I'm not suggesting that we turn weird and adopt some masochistic belief system that thrives on confusion, pain and false hope. The joy of which James speaks is not limited to the narrow view of our world system. In fact, philosophies of all kinds cannot accommodate the words "hardship" and "joy" in the one sentence because, to their way of thinking, one cancels out the other. It's obvious that there are things here to learn.

{C}·       {C}Attitude is critical in the midst of the trial. Joy is a choice whereas happiness is the consequence of happenings. The pursuit of happiness in and of itself is a futile endeavour because it is dependent upon events and outcomes that are beyond our control.

{C}·       {C}The purpose of these trials is to develop perseverance which manifests in patience, maturity, fullness of life

{C}·       {C}"Not lacking anything".  When I read that phrase it connects me with one of my sons who, a few years back, was a fighter pilot in the Royal Australian Air Force. Among other things he used to talk about his ground crew whose task it was to keep his aircraft in "a state of operational readiness". That's what James is talking about and he may even have used that illustration had he known about aircraft!

 There is a verse tucked away in the book of Hebrews that reads like so:  (Heb 5:7-9 NIV)

  During the days of Jesus' life on earth, he offered up prayers and petitions with loud cries and tears to the one who could save him from death, and he was heard because of his reverent submission. Although he was a son, he learned obedience from what he suffered and, once made perfect, he became the source of eternal salvation for all who obey him.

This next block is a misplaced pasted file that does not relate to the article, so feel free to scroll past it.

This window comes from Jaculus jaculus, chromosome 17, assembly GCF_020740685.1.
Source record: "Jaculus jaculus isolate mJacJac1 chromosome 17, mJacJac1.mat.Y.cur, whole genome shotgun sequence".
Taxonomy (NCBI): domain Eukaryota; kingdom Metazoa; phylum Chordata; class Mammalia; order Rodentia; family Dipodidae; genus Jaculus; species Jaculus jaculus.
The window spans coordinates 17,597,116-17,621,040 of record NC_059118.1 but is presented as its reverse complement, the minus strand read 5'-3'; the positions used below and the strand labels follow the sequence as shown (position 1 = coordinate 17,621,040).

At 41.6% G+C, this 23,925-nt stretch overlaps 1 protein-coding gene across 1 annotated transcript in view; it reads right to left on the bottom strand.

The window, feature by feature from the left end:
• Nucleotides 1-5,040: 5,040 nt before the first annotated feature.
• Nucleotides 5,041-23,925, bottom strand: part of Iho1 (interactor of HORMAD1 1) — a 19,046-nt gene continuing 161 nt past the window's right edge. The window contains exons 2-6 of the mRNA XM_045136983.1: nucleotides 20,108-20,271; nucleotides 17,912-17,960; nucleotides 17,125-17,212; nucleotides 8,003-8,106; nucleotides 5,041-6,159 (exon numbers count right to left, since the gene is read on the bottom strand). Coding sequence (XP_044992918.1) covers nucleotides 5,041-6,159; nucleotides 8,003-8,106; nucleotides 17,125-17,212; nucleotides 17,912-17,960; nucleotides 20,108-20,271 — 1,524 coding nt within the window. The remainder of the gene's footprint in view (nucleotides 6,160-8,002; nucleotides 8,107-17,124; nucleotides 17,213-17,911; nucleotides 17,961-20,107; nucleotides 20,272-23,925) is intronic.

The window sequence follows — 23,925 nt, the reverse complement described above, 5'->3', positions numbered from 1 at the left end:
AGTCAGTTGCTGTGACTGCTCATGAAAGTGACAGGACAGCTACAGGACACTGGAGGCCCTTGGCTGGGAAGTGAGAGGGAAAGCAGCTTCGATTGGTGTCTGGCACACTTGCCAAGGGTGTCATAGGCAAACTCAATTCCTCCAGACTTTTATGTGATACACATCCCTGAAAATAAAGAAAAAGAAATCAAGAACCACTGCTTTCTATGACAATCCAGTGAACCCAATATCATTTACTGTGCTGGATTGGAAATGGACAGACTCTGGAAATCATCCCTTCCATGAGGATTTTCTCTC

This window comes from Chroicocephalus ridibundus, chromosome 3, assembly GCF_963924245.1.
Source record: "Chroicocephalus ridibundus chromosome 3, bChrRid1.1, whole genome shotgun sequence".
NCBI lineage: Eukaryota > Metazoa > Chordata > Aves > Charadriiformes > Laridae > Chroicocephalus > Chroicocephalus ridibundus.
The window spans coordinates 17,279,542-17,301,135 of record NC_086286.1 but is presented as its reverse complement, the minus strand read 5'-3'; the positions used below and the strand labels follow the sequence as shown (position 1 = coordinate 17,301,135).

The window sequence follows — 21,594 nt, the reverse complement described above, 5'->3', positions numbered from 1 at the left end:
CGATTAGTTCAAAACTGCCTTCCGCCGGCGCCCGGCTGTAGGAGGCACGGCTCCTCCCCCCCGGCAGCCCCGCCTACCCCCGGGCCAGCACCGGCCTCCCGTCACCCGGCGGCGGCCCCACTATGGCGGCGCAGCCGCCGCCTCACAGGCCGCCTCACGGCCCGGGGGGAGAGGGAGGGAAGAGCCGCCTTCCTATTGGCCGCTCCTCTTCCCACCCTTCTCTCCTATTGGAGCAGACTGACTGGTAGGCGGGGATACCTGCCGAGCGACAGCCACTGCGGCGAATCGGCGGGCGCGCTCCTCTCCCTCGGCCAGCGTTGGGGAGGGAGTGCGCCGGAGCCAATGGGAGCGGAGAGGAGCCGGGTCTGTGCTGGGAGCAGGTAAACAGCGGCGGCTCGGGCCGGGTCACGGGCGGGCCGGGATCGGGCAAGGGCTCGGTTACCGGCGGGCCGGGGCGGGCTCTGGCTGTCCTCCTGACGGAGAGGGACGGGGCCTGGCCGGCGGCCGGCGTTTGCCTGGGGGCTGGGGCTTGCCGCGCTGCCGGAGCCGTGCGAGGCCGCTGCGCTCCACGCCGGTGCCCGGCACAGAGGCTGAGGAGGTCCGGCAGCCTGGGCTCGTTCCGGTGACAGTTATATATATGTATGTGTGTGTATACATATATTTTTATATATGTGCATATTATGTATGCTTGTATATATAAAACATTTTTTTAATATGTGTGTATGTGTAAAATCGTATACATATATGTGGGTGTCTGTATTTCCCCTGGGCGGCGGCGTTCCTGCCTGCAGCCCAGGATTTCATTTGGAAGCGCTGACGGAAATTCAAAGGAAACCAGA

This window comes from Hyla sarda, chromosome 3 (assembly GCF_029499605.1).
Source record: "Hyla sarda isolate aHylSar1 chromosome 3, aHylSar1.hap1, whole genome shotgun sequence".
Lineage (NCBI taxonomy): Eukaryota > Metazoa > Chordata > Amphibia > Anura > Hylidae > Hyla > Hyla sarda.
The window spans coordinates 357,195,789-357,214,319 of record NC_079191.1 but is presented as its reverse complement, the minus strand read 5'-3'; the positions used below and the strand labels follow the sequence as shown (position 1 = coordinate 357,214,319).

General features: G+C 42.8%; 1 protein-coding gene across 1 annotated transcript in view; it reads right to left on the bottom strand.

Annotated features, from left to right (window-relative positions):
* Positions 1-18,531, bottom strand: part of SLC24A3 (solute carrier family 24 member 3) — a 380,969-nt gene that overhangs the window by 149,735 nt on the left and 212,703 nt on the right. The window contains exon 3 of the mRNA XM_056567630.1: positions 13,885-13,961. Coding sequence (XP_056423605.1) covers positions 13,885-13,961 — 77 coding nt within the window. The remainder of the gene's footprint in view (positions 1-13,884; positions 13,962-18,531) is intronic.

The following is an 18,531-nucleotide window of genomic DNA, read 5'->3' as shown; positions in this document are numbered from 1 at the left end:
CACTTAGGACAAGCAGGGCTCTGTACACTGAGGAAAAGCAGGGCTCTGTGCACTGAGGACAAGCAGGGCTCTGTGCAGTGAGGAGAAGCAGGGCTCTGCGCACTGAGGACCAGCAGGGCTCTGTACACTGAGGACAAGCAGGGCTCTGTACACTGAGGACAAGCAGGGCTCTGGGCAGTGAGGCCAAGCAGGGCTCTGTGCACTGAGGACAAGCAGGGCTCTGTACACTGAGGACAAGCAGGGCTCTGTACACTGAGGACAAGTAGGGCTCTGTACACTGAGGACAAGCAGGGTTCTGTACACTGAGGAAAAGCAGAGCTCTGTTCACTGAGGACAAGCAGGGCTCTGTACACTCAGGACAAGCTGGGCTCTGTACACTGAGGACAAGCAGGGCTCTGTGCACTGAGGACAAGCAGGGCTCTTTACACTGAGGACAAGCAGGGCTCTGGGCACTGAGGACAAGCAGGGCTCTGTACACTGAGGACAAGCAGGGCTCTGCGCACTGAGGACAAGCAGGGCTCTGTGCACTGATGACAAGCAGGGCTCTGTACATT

Time and again in Scripture we see people who underwent severe testing of their faith. Often their circumstances were so contrary to what they might otherwise have expected. Consider those verses in Hebrews. Jesus chose an attitude of reverent submission even though He knew His father could save Him from that ultimate trial on the Cross. Isn't that what we hear in the words, "Nevertheless, not what I want but what you want be done"?

Abraham's ultimate test of faith is an outstanding example of faith being put to the test. Genesis 22 records the directives given by God to  Abraham and how he took his son, Isaac,  to Mt. Moriah, bound him with ropes, placed his son on the altar and raised the knife above his son.  In that final moment, God interrupted. The trial was over. Abraham had proved himself faithful.

"But", says someone, "Wouldn't God, in His foreknowledge of all things have known the outcome of such a test of faith?" Of course, the answer is "yes". But the bigger question is this; "Would Abraham have known the outcome without this trial of faith?"

Such trials and their purpose may or may not be revealed. Sometimes I think that even if God was to give some kind of explanation we still would be left perplexed because we do not have access to the "Big Picture" with all the facts that are needed to understand what is currently beyond our understanding.